Tuesday, February 11, 2014

Low Carb (Ketogenic) Dieting: An Argument for Paleolithic/Low Carbohydrate Lifestyle, Part 4

Low Carb (Ketogenic) Dieting: Part 4




·       What effect does a ketogenic diet have on sports performance—this will surprise you!


I realize this has been a long time coming, but I have been horribly busy and I also wanted to do a little more self-testing just to make sure that everything I've read and believed could be called true. Well, true for me at least.

When I'd read in The Art and Science of Low Carb Performance by J.V. Phinney that serious athletes were able to eat little or no carbohydrates and still function in their sports of choice, I was a little skeptical. After all, we're told that we need carbs in order to have energy to perform. Guess what? This is patently untrue. I am a long distance runner now running 8-15 miles each and every day on less than 50 grams of carbs most days. Honestly, I run as long as my dogs can take it, or if it is just too hot to make it safe to continue. The amount of energy that I have now vs. when I was a higher carb eater is incalculable. 

Also, in case you're wondering, nearly two years after my weight loss I am still maintaining within five pounds of that weight. Sometimes it dips too low and other times a little too high. It sometimes goes high when I cave into cravings and eat grains or too much sugar. Yes, I still struggle with that and think I always will. I shoot for 100% clean eating, but I fall within the 80% range. I am, after all, just human. I also believe that if you beat yourself up whenever you go off-diet that you beat yourself down and that will just make it harder for you to get back on track.

So, what do the experts have to say about low carbohydrate/high fat performance for athletes? I'm not talking about some scientist sitting on his/her ass in a lab, but the real athletes, and specifically the endurance athletes. Why? Because we are the ones who live and breath by our diets. I don't care if the information is anecdotal--it is still real and carries more weight with me than some researcher's data from the lab may show.

First up, is Ben Greenfield. His is a fitness expert and triathlete who has embraced the low carb high fat, LCHF, diet as his own. Do you know what a triathlon consists of? It's a 2.4 mile swim followed by a 112 miles bike ride followed by the 26.2 mile marathon. No breaks. When I ran my one and only marathon it took me over 5 hours. Mr. Greenfield did the entire triathlon in just under 10 hours. Guess what? He didn't carb load before the event. Instead, he fat loaded--half a stick of butter and two shots of medium chain triglyceride, MCT, oil. He has numerous youtube videos, pod casts, interviews, and web site. He is worth reading and taking seriously.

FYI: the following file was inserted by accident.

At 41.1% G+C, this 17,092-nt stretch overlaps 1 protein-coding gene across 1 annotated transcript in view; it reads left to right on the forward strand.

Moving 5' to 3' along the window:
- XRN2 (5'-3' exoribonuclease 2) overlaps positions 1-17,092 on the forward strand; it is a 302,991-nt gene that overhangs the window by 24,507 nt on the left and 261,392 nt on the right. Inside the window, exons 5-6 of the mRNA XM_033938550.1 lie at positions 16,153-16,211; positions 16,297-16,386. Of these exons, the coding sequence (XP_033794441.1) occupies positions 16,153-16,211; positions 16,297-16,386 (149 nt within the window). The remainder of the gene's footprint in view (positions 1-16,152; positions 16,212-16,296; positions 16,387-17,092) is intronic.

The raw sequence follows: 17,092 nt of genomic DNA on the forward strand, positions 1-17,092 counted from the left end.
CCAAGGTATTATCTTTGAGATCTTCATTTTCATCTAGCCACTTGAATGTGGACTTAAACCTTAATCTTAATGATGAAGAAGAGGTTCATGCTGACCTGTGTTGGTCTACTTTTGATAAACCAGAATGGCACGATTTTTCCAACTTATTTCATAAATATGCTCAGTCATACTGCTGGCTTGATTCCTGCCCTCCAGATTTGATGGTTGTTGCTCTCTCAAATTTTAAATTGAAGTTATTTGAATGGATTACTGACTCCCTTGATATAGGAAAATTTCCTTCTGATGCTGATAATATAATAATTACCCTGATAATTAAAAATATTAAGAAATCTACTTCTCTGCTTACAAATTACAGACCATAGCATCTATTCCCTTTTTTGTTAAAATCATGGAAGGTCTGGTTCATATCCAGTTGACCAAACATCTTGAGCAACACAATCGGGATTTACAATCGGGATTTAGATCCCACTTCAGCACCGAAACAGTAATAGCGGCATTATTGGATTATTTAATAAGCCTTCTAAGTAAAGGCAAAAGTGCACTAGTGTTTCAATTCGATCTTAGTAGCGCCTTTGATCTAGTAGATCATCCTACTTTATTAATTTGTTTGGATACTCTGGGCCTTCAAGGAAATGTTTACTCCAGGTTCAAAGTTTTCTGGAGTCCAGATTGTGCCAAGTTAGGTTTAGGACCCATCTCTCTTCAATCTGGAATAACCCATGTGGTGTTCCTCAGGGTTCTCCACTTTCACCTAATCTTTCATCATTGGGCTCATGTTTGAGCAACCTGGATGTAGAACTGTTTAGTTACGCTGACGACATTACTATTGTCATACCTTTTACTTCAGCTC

Next up is Doctor Peter Attia. He is a surgeon and endurance athlete who also endorses the LCHF diet. He actually performed a number of scientific tests on himself that I'll sum up here. Later, if you like, you can go to his website and read all about him. His results were similar to mine--increased aerobic efficiency because we are able to use fat for most of our energy needs and using glycogen (sugar) for when our bodies absolutely need it. This means longer runs, longer swims, longer whatevers because our bodies don't run out of fuel as easily as a person who relies primarily on carbs for fuel. No need to carry sugar-filled energy gels to keep us going. The best thing? Not feeling like you've hit a wall and you have to "power through" just to finish your event. 

These two, plus myself, are just a few examples of how well endurance athletes can perform without all the carbs. Granted, we get some, but they typically come from the vegetables and small amounts of fruit that we eat.

Next up:
We'll tackle:
·       Leg cramps, weakness, fatigue, and headaches:  Low-carb flu, or something else?
·       Cravings and how to beat them.
·       How long is safe to stay in a ketogenic state.

Also, this will be the last post on this particular blog... I've found it too difficult to maintain so many blogs with so many different themes...  There will be plenty of variety, but I assure you, I have not abandoned my desire to share information with respect to low carb and paleo living. you can follow me now at: dmilabulic.webs.com 




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